Kayla Cartledge is a proud Gurrindji woman. Born on Larrakia land up north, this 29-year-old innovator who is committed to providing a platform for Indigenous Australians to connect with Culture comes from strong beginnings. Spending the first eight years of her life surrounded by impenetrable Culture in the Top End, Kayla and her Indigenous mother, non-Indigenous father and sister moved to the Mornington Peninsula and things were different.
Kayla explains: “Everything was different. Culture is everywhere in Darwin and the language is different too. No one knew what I was saying when I went to school at Eastbourne Primary in Rosebud. No one knew what ‘deadly’ meant. There were only a couple of Aboriginal people at the school and Mum was about the only mother who would come into the classroom to help, which is what she did in the Northern Territory.
“It was difficult because my parents were telling me how important it was to keep Culture alive and yet that wasn’t the message I was getting outside of the home. I spent a lot of time trying to find out who I needed to be in each situation and had to find a way to amalgamate the two different sides of myself. I felt quite isolated not having clear sources of Indigenous Culture around me while I was growing up. That’s where the idea for Our Songlines began.”
Honoured to be living on Bunurong/Boon Wurrung land, this former Padua student’s desire for Indigenous traditional owners to be able to connect from coast to coast has resulted in something really special. Kayla continues: “A songline represents a verbal story that supersedes time or place but navigates one through land, lore and position within Indigenous Australia society. Different people within tribes have different songlines, which can be to do with practical/knowledgeable things or spiritual things. We chose Our Songlines to be our name as we are inviting you into our culture and into our story.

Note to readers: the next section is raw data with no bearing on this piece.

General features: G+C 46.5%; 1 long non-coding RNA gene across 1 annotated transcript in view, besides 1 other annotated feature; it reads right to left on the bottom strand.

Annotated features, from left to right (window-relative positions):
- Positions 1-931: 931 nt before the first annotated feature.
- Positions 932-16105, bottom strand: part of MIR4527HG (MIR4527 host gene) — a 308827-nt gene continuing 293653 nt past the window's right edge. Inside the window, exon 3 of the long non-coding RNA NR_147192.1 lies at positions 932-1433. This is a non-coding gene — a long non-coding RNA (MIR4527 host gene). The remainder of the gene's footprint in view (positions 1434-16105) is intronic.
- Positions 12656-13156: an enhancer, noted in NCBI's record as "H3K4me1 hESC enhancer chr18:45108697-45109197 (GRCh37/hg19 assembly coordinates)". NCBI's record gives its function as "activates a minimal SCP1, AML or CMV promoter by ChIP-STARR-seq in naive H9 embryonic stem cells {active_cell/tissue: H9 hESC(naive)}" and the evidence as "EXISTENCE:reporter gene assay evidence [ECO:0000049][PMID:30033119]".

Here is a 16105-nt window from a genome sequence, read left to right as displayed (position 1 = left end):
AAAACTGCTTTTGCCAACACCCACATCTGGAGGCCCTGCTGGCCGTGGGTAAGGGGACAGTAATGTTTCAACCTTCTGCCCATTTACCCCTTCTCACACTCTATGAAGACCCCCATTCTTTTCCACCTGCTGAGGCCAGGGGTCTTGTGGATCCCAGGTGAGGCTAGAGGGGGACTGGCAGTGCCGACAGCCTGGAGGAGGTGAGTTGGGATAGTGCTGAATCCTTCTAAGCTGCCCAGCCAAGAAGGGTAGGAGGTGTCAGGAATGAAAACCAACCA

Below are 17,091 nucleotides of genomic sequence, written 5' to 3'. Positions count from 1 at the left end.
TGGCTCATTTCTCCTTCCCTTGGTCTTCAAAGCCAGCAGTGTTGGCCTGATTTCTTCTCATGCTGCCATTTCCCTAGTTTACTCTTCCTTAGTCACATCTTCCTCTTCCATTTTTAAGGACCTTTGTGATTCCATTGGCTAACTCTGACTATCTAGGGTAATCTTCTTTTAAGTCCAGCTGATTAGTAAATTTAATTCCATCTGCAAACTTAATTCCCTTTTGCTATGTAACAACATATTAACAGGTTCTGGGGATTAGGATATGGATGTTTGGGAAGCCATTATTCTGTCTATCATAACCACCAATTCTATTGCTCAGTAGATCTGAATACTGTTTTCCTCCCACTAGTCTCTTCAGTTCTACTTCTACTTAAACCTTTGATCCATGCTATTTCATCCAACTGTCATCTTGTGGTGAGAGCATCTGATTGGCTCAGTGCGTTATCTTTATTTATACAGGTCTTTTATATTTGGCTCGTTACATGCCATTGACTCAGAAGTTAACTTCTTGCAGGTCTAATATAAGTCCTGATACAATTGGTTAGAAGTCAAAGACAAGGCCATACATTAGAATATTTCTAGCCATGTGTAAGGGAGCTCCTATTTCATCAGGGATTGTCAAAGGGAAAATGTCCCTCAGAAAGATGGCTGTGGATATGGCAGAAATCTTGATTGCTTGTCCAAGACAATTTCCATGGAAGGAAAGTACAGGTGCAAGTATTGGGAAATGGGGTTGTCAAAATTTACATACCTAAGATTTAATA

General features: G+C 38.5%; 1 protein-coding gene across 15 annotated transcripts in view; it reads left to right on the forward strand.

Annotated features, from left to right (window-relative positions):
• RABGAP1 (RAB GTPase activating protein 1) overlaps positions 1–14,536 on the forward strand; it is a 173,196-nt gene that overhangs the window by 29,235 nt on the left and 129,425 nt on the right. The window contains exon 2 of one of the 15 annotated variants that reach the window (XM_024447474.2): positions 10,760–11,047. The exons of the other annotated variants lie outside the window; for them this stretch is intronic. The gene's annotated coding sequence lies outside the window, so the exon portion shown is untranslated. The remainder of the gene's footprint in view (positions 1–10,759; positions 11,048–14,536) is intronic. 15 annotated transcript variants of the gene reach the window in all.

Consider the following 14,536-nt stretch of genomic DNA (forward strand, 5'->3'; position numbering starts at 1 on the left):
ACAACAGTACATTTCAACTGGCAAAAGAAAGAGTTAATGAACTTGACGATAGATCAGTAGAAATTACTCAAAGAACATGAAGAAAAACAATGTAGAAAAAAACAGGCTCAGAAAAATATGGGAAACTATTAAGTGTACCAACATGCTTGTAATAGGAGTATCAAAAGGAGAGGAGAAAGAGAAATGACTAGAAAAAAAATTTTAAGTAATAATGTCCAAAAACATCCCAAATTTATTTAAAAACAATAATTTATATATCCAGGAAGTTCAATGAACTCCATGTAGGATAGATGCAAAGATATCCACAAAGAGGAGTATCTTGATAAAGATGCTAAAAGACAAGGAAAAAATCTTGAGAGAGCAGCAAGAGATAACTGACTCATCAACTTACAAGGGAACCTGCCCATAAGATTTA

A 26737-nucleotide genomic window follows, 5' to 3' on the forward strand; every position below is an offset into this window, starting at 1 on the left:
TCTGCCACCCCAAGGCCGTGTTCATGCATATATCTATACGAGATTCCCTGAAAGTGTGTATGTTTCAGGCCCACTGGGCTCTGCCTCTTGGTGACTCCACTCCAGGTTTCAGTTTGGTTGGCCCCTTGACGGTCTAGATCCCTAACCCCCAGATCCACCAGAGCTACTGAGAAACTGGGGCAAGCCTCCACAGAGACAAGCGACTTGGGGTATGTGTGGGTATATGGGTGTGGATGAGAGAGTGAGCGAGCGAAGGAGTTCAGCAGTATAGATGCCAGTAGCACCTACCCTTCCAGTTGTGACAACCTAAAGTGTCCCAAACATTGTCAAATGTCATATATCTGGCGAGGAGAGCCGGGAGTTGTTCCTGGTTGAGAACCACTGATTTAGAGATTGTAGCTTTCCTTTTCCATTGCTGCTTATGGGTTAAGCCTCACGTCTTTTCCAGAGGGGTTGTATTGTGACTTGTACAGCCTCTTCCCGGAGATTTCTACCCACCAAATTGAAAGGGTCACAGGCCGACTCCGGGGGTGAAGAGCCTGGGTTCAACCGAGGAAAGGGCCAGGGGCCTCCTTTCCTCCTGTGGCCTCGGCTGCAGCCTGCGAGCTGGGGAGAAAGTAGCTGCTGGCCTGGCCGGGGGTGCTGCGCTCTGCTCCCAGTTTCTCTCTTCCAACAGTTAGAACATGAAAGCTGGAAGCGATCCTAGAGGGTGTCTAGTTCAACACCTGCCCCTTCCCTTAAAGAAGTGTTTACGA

“We began building our Google Maps platform last year, which looks like an Indigenous language map covered with Indigenous symbols. You can click on a symbol and listen to the stories from the people of that area in English. It took about three months to develop the basis of the map and it comes from a healing perspective. There are Indigenous businesses and points of interest included on it, and any Indigenous or non-Indigenous Australian can hear, see, learn and connect with each other and Indigenous history. Down the track we’d like to include Indigenous languages.”
Kayla is hoping to have the map launched by the end of October and is currently working part-time in cultural auditing within the youth sector. This beach, bush and book-loving Bachelor of Commerce mover and shaker who now lives in McCrae is ready, set, go. Deadly.
To find out more, go to www.oursonglines.com